I’m giving you this countdown so that you will understand how anxious I am. I am acting as though my life, or my husband’s life, depends on finding one more gift. That’s how it feels. I’ll go outside and ask the guy who sells flowers at the corner of Geary and Stockton. Surely he knows if there’s a liquor store. On my way to the Macy’s exit, I spot a display of beautiful gold foil boxes that contain beautiful leather cases that, in turn, contain gold-plated collar stays. Hurrah! I am saved. My husband is saved. These little beauties meet all the criteria: he wears collar stays; I know he’d never buy them for himself – they’re too expensive; they’re classy, certainly classier that the cheap plastic ones he currently uses. Of course, no one will see them but it will be like fine lingerie – a hidden touch of quality that can add a spring to one’s step.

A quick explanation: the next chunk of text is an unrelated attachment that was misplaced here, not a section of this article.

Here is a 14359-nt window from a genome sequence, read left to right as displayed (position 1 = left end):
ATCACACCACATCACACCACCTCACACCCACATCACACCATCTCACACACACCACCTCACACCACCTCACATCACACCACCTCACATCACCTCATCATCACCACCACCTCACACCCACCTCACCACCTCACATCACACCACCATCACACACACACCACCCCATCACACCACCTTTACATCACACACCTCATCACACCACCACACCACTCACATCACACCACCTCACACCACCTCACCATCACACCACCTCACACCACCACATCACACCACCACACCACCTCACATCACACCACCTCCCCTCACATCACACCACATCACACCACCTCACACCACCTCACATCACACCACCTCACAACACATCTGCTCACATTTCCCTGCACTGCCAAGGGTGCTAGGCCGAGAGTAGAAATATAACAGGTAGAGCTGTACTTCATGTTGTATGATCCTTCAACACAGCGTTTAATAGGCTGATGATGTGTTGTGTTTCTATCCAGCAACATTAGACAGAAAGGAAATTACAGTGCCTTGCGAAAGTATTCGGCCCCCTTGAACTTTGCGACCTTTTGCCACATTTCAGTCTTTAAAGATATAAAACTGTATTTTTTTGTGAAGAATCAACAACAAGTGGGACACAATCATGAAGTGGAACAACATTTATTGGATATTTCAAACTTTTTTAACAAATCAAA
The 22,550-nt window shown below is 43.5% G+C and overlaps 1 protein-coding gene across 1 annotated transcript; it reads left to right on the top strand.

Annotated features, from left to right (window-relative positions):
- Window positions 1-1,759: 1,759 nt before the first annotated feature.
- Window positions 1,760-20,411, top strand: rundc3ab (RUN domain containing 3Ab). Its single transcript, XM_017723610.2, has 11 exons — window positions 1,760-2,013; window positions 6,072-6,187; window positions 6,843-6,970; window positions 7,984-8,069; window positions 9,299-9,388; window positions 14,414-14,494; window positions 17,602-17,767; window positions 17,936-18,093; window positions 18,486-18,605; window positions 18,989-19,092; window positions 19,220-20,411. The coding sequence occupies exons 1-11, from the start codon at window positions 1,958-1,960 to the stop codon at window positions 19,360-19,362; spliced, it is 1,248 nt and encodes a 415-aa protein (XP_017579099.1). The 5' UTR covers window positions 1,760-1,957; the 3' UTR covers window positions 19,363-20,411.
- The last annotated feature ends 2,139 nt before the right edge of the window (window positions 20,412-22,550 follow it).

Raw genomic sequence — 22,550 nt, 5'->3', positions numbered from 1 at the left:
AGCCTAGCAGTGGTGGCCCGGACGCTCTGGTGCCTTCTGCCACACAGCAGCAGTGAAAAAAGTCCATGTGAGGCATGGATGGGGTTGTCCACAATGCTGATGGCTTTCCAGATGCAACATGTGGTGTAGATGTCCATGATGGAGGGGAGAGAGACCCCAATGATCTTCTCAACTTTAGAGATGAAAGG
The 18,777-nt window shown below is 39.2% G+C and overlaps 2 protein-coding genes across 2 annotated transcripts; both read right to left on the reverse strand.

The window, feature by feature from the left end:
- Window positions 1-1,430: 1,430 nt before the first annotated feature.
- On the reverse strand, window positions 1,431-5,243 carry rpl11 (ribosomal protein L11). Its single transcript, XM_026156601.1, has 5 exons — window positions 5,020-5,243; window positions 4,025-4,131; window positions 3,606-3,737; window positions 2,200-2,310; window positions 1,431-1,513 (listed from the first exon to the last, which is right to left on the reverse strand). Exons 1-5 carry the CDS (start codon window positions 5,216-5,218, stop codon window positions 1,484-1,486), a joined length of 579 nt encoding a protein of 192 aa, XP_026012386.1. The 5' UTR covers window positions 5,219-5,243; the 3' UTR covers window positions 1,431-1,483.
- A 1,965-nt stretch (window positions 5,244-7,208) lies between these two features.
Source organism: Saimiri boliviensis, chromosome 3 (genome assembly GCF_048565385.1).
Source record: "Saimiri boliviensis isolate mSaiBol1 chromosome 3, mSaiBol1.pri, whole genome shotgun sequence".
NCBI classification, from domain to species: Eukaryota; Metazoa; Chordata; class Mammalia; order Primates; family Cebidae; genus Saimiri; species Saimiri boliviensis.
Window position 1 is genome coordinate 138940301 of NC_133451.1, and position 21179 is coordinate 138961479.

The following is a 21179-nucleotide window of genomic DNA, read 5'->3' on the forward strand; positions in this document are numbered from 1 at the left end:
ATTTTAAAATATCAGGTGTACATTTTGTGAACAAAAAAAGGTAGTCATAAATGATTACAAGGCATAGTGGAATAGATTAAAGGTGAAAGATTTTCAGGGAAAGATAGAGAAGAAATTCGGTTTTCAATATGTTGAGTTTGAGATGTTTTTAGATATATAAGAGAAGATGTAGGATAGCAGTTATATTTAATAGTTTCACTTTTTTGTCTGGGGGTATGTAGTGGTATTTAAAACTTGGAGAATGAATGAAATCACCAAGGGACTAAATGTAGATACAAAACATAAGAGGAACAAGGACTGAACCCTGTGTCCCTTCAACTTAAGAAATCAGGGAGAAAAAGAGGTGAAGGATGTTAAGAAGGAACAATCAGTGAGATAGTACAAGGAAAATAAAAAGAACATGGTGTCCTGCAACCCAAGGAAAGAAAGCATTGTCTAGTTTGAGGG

Christmas morning. I watch his face as he opens the gift box. He pulls the gold ribbon off the lovely gold box. Anticipation is written all over his face. When he flips open the fine grain leather case, he peers at the gold-plated stays and then he peers at me with, I swear, a combination of confusion, revulsion and pathos. I’ll never know for sure if the pathos was for him or for me (was he sorry for himself because he expected something great and got something lame or sorry for me because I was lame enough to buy something so lame?)  But the confusion and revulsion he made clear: “I always wondered what kind of guys wear these.”